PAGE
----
Engineering and Health Faculty Collaborate on New Research Project

News

Engineering and Health Faculty Collaborate on New Research Project

January 21, 2015

NYIT faculty members are cooking up a nutritional and educational boost for health profession students.

With the help of a $50,000 grant, engineering and health experts plan to launch an interactive, Web-based nutrition course for students at the School of Health Professions. Enhancing Nutrition Taught in Clinical Education, or ENTICE, will include 27 in-depth units covering nutrition topics related to various diseases, along with special units on women's health and sports nutrition.

"Nutrition is something that unites all of the health professions," said Associate Professor Corri Wolf, PA, the project's director and a registered dietician. "No matter what area you work in—as a physician assistant, physical therapist, occupational therapist, or nurse—your patient's health and recovery is impacted by nutrition. Patients will seek nutrition advice from their health care providers and it is crucial that they are knowledgeable about it."

Wolf said most health professions curricula do not include dedicated nutrition courses, mostly because there is a lack of time or experienced faculty. Wolf and colleagues from NYIT's physician assistant studies, physical therapy, and clinical nutrition programs are developing the content for a course that can be used outside of or as part of an existing class.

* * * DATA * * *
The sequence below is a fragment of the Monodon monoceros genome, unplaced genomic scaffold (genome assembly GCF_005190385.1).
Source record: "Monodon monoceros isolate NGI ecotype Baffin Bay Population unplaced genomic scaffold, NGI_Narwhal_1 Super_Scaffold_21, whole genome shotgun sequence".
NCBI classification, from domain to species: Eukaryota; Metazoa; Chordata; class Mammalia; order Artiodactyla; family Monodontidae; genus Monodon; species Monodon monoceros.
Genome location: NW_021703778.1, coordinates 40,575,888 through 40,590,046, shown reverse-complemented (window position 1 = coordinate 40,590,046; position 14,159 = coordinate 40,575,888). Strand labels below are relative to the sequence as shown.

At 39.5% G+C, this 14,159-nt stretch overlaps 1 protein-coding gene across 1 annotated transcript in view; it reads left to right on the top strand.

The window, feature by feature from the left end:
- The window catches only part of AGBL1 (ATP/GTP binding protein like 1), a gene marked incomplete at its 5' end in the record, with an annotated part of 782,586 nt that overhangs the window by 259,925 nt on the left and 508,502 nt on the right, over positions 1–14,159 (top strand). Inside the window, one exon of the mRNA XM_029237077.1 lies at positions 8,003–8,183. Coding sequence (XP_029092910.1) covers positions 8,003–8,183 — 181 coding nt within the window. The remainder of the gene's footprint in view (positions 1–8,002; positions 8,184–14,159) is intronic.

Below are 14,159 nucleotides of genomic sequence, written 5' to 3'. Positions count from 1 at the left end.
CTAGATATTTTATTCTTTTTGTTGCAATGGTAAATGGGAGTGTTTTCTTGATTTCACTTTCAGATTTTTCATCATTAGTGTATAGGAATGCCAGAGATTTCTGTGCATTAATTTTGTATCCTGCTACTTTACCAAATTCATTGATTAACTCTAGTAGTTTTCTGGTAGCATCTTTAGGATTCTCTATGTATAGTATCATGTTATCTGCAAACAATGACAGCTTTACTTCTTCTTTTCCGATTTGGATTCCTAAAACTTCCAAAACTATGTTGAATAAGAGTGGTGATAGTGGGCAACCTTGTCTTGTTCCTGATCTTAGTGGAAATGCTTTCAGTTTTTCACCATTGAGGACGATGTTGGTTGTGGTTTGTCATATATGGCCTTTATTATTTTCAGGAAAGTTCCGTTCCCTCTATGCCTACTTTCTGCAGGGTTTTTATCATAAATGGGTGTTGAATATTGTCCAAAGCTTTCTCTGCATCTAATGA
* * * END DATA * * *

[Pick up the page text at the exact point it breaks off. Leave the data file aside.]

"This program will fill the gap and ensure that patients receive the best care possible," she said.

School of Engineering and Computing Sciences Associate Professor Hossein Kashani and Justin Chua, an advertising major in the College of Arts and Sciences, are providing computer programming and Web design services for the project.

"We are using MOOC technology," said Kashani, referring to Massive Online Open Courses available to the public. "We're using the latest tools to create very pleasant graphics and to intelligently present the info—and making it fun by including games."

Chua, a student at NYIT's Manhattan campus, is working on the interactive slides, which include quizzes before and after each unit, checkpoint questions, and "drag and drop" features in the course that allow students to select images to answer questions.

"I love technology and never did anything like this before so it is exciting for me," said Chua."

Wolf and the NYIT team won a grant last fall from the Allen Foundation, which funds nutrition programs in health, education, training, and research.

Kashani became involved after meeting the health faculty members at an interdisciplinary networking event. Informal conversations led to in-depth discussions about a joint project.

"It's so nice to go to other schools and work with other people outside your discipline and find common ground," Kashani said. "It gives you a different perspective."

The team expects the course will be available to NYIT students next fall.